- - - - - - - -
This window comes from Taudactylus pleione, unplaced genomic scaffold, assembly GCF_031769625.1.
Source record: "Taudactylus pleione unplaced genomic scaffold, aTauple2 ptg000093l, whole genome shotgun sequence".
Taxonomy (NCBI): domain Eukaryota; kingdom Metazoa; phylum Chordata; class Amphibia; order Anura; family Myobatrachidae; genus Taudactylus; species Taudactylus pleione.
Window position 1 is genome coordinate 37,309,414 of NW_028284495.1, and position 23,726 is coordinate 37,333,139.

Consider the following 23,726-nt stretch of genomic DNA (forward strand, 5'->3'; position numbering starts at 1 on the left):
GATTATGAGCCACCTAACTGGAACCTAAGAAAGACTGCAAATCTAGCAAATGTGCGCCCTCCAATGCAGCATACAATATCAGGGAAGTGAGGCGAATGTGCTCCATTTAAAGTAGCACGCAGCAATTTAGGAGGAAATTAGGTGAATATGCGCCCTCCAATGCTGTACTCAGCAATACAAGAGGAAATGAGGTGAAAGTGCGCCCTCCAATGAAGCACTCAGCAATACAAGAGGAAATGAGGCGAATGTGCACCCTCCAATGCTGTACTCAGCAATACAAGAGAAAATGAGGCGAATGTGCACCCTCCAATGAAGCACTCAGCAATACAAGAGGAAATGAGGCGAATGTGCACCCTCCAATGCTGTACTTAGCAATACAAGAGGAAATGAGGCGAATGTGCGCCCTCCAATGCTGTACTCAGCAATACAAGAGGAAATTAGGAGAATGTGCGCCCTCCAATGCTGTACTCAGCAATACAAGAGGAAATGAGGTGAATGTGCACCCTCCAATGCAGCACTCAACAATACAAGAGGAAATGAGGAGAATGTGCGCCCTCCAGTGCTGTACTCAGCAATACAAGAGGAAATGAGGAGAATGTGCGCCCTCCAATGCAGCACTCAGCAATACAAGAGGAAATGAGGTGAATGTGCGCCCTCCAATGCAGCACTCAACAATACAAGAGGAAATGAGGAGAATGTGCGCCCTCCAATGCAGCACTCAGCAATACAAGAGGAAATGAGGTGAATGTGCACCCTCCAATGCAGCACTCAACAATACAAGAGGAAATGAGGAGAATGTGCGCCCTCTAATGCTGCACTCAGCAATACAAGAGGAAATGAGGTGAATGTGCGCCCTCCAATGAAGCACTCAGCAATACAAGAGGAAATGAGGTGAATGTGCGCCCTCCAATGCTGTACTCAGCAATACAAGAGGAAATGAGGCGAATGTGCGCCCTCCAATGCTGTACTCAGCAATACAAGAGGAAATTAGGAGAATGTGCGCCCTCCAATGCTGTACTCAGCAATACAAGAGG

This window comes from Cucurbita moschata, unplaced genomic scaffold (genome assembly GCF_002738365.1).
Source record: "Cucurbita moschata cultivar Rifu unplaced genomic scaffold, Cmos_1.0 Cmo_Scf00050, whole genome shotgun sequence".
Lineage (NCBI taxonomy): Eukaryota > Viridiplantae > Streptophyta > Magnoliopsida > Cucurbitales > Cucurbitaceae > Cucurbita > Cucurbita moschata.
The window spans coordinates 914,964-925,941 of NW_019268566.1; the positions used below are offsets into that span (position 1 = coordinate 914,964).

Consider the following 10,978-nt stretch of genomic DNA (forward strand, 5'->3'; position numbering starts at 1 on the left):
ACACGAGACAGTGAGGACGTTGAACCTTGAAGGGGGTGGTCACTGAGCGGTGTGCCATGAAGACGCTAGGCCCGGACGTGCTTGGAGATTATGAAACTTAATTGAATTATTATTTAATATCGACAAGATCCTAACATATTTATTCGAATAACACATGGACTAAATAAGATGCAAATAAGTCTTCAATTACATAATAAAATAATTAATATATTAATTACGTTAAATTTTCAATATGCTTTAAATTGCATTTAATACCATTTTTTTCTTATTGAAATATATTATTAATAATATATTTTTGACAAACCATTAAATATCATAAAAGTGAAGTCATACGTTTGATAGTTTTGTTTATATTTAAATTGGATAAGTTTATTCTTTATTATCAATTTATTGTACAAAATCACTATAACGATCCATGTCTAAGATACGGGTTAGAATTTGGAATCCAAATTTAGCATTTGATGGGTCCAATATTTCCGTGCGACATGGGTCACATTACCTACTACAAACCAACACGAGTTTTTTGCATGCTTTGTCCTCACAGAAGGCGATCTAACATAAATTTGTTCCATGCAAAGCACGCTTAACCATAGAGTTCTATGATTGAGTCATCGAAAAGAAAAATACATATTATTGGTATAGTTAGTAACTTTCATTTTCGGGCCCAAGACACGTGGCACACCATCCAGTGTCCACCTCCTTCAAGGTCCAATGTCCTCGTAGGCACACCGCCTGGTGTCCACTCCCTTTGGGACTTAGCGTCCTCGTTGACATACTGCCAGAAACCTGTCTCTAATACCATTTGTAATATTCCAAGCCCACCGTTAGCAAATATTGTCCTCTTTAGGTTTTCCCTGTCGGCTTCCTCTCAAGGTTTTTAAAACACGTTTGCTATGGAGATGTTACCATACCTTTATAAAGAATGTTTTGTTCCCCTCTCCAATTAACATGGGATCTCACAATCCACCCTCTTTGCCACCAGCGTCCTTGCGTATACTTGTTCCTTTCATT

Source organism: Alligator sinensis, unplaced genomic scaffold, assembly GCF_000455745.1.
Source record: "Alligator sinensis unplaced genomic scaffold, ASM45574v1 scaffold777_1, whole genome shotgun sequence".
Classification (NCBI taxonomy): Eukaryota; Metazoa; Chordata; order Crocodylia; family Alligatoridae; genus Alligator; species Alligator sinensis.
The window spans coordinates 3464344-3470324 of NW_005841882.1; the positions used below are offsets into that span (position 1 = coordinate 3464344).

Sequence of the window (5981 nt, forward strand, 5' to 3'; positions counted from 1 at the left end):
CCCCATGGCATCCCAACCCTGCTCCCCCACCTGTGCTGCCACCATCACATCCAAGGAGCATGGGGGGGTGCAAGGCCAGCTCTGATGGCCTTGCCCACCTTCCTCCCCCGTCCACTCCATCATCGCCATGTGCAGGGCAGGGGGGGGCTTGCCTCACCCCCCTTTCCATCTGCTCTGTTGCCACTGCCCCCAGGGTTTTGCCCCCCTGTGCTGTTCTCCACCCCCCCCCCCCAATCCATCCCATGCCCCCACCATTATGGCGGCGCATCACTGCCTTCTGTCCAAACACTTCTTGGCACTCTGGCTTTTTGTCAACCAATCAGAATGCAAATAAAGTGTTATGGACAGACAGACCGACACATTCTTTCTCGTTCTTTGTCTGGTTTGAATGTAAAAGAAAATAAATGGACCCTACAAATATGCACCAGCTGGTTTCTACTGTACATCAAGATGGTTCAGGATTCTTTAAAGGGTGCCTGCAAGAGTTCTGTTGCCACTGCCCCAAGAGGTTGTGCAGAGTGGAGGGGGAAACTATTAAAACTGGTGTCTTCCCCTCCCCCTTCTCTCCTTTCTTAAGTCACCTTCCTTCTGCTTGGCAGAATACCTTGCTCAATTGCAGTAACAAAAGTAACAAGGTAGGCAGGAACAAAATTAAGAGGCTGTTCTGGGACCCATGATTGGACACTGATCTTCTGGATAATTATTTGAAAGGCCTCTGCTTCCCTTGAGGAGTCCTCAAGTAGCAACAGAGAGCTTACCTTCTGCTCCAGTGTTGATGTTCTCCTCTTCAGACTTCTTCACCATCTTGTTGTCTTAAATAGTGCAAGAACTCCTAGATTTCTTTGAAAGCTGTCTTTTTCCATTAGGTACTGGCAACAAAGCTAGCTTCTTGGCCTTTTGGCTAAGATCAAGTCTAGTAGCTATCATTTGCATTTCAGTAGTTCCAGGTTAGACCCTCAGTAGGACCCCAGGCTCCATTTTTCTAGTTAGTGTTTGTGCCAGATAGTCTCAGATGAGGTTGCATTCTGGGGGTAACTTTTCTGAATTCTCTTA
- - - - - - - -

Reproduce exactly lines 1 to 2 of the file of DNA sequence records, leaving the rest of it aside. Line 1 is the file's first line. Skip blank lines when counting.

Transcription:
This window comes from Taudactylus pleione, unplaced genomic scaffold, assembly GCF_031769625.1.
Source record: "Taudactylus pleione unplaced genomic scaffold, aTauple2 ptg000093l, whole genome shotgun sequence".